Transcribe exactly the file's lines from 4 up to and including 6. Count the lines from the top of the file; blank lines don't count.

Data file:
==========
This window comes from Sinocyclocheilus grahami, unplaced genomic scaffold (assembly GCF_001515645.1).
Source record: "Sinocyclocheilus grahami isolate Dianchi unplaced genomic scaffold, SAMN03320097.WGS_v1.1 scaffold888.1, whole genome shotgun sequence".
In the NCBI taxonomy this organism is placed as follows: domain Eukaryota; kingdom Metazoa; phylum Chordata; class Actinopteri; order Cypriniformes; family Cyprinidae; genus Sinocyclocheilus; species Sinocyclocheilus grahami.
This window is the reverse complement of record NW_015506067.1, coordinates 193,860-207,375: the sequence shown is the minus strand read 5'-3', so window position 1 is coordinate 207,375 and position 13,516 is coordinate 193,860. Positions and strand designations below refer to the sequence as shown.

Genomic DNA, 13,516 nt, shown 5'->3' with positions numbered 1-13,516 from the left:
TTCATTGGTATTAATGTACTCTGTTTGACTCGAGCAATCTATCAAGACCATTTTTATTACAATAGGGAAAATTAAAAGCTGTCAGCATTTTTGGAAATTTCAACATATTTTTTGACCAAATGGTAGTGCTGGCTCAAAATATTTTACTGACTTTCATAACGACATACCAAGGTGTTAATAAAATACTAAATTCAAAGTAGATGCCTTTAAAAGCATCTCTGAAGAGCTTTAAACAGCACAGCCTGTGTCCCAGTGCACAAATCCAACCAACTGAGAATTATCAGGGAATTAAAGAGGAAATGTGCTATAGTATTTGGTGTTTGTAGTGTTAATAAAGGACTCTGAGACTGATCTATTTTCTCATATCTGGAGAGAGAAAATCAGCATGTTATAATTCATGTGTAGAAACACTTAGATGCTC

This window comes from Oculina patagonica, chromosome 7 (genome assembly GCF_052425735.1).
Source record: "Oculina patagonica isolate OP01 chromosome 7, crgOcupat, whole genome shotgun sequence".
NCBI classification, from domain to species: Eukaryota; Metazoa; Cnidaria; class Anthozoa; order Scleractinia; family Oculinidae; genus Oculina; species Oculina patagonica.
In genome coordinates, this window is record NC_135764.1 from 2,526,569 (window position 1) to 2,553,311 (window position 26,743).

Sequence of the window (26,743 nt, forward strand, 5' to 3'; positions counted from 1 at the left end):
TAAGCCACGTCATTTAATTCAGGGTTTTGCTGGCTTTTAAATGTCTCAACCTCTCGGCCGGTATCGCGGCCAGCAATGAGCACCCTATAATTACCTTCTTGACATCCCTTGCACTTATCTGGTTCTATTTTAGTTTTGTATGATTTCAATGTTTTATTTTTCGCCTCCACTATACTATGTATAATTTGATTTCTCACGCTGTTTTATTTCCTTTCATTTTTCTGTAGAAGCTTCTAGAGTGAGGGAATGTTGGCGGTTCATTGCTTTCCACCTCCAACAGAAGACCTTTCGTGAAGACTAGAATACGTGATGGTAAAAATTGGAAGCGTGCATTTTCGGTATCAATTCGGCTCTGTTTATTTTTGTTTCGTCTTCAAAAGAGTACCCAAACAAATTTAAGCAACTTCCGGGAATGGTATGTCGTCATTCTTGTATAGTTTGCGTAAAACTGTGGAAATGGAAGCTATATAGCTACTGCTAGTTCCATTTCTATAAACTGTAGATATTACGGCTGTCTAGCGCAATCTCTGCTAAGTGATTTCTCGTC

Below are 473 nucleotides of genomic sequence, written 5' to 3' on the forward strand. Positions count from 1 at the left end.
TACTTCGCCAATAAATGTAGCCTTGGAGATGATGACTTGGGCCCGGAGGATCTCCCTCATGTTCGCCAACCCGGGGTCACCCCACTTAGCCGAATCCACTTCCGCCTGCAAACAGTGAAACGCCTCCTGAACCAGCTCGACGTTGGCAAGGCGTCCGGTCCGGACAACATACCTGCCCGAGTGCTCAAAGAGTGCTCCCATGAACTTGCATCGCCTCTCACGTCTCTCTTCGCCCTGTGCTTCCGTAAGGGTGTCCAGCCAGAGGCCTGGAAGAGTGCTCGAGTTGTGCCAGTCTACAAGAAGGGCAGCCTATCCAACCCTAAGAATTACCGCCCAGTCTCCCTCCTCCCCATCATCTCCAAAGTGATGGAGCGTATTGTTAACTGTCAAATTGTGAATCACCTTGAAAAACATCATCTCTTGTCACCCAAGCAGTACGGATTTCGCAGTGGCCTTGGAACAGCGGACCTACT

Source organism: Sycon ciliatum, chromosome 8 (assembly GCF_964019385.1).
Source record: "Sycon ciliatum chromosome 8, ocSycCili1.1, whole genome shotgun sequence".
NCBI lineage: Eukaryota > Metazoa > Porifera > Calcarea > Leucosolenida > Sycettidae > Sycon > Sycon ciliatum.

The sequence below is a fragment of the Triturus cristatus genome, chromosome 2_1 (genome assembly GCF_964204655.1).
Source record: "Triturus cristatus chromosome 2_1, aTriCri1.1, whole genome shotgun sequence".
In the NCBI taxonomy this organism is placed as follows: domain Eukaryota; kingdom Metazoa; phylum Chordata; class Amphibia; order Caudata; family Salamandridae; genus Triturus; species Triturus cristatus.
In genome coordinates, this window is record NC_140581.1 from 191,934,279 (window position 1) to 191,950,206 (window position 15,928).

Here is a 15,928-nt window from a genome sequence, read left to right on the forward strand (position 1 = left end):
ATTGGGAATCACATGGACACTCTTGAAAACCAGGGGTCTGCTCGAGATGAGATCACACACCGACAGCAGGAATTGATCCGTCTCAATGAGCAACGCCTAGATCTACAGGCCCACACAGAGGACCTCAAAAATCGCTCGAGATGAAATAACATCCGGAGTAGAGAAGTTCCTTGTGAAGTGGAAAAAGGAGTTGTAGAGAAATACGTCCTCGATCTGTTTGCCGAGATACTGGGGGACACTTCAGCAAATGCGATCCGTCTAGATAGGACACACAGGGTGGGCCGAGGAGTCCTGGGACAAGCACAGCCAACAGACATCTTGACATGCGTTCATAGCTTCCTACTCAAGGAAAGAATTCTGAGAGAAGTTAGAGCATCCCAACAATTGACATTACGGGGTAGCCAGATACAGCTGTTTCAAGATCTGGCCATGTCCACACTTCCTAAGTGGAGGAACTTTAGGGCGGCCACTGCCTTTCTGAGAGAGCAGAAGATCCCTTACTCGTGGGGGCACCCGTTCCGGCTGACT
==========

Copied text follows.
This window is the reverse complement of record NW_015506067.1, coordinates 193,860-207,375: the sequence shown is the minus strand read 5'-3', so window position 1 is coordinate 207,375 and position 13,516 is coordinate 193,860. Positions and strand designations below refer to the sequence as shown.

Genomic DNA, 13,516 nt, shown 5'->3' with positions numbered 1-13,516 from the left:
TTCATTGGTATTAATGTACTCTGTTTGACTCGAGCAATCTATCAAGACCATTTTTATTACAATAGGGAAAATTAAAAGCTGTCAGCATTTTTGGAAATTTCAACATATTTTTTGACCAAATGGTAGTGCTGGCTCAAAATATTTTACTGACTTTCATAACGACATACCAAGGTGTTAATAAAATACTAAATTCAAAGTAGATGCCTTTAAAAGCATCTCTGAAGAGCTTTAAACAGCACAGCCTGTGTCCCAGTGCACAAATCCAACCAACTGAGAATTATCAGGGAATTAAAGAGGAAATGTGCTATAGTATTTGGTGTTTGTAGTGTTAATAAAGGACTCTGAGACTGATCTATTTTCTCATATCTGGAGAGAGAAAATCAGCATGTTATAATTCATGTGTAGAAACACTTAGATGCTC